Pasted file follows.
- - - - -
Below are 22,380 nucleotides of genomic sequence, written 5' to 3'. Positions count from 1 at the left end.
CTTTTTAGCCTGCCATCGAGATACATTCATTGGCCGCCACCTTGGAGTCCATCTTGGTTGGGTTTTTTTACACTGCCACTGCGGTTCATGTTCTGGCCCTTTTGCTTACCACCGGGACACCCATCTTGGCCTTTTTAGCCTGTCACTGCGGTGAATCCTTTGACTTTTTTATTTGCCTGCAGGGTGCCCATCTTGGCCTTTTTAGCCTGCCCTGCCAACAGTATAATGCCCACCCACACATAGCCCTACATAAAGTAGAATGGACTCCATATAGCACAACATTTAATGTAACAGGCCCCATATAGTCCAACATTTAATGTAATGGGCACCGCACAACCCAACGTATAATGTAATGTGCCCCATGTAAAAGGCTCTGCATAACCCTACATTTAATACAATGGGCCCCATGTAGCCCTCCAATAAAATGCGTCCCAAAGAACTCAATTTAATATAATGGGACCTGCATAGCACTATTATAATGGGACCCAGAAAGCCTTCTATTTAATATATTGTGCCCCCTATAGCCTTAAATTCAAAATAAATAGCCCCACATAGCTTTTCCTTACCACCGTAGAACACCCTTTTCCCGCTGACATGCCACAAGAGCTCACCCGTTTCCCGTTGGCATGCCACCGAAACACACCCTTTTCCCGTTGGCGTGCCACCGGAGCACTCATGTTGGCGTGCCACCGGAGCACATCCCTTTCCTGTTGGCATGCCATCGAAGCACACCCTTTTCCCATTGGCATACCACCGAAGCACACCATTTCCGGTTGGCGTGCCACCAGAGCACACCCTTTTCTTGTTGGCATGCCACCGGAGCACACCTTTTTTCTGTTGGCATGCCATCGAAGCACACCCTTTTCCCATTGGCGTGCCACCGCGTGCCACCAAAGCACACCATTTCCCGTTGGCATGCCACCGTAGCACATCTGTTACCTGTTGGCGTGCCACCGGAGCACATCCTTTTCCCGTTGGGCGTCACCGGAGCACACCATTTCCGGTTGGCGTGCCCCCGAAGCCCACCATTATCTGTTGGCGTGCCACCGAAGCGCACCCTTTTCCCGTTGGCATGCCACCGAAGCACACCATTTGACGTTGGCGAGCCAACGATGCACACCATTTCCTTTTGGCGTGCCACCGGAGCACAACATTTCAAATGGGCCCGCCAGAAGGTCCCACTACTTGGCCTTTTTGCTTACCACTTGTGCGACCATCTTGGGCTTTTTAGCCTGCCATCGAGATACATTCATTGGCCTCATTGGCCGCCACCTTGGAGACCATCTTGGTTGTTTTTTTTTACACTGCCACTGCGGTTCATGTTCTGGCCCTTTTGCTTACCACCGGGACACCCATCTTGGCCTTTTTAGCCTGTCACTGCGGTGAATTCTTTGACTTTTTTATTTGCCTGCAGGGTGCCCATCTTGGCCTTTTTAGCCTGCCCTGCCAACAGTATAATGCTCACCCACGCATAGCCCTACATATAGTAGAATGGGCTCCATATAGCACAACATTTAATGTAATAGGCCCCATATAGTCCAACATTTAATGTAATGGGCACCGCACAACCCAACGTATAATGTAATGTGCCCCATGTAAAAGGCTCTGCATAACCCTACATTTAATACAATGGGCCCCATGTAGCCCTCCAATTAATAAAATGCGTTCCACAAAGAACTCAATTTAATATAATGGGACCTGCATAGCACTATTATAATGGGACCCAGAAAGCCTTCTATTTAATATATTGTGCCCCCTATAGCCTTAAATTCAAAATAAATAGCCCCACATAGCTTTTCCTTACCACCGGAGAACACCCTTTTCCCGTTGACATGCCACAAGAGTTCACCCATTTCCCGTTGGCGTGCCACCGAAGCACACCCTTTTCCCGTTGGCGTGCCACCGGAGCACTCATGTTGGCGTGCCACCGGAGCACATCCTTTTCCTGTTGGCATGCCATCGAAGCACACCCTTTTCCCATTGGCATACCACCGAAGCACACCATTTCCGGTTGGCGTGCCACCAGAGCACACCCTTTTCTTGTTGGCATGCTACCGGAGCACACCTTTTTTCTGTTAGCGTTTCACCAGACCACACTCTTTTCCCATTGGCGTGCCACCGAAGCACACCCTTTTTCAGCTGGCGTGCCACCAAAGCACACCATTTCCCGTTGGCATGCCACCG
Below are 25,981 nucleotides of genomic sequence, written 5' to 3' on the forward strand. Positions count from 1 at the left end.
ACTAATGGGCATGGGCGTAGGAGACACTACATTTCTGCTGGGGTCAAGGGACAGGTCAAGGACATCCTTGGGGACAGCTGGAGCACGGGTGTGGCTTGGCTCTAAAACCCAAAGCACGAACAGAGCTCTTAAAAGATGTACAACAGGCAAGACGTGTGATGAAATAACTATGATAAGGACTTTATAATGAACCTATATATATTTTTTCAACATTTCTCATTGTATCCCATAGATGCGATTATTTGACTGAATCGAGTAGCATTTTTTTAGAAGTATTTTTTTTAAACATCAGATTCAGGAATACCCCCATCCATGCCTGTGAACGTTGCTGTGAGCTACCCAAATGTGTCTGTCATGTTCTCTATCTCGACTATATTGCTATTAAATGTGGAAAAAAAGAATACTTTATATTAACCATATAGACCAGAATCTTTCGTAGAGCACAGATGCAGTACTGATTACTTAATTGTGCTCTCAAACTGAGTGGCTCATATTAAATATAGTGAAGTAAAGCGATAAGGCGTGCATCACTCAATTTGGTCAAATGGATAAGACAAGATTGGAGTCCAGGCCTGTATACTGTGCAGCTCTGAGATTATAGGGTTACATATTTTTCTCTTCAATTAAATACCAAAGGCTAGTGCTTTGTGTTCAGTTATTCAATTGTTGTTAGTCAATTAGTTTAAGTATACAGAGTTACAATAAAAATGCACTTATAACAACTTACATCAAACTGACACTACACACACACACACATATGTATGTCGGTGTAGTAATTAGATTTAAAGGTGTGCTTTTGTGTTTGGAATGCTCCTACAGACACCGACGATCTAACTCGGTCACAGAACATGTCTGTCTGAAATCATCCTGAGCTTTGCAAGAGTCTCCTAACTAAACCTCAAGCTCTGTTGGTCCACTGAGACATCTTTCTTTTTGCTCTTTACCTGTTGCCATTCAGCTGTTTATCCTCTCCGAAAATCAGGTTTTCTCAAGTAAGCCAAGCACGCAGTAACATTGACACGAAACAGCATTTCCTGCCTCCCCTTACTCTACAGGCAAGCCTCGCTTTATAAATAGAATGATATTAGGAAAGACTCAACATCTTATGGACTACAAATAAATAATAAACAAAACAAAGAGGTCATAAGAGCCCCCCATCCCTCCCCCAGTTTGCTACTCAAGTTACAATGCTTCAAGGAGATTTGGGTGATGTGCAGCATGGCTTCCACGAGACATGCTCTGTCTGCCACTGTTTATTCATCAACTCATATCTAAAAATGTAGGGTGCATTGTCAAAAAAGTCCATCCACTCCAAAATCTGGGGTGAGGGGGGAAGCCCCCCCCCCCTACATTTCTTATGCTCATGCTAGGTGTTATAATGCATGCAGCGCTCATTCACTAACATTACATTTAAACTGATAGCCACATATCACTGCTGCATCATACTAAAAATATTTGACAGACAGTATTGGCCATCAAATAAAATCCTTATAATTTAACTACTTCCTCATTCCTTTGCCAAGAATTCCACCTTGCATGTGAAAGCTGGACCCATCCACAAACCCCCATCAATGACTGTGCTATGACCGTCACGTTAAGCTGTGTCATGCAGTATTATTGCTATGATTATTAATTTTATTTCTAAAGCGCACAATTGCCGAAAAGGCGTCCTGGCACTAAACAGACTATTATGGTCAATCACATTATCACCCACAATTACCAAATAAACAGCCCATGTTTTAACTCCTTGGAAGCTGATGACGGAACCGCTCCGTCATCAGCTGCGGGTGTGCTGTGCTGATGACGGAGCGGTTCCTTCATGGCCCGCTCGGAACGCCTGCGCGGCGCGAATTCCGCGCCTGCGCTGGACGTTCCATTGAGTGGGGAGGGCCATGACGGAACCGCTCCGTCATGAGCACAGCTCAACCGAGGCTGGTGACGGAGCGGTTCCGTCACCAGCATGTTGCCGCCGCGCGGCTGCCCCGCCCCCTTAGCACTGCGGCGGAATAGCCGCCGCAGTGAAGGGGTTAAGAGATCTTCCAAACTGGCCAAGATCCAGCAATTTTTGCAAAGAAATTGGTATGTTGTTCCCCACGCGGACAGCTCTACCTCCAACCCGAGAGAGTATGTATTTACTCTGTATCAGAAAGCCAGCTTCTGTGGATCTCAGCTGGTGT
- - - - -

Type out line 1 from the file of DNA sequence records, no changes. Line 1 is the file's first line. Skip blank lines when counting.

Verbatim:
Below are 22,380 nucleotides of genomic sequence, written 5' to 3'. Positions count from 1 at the left end.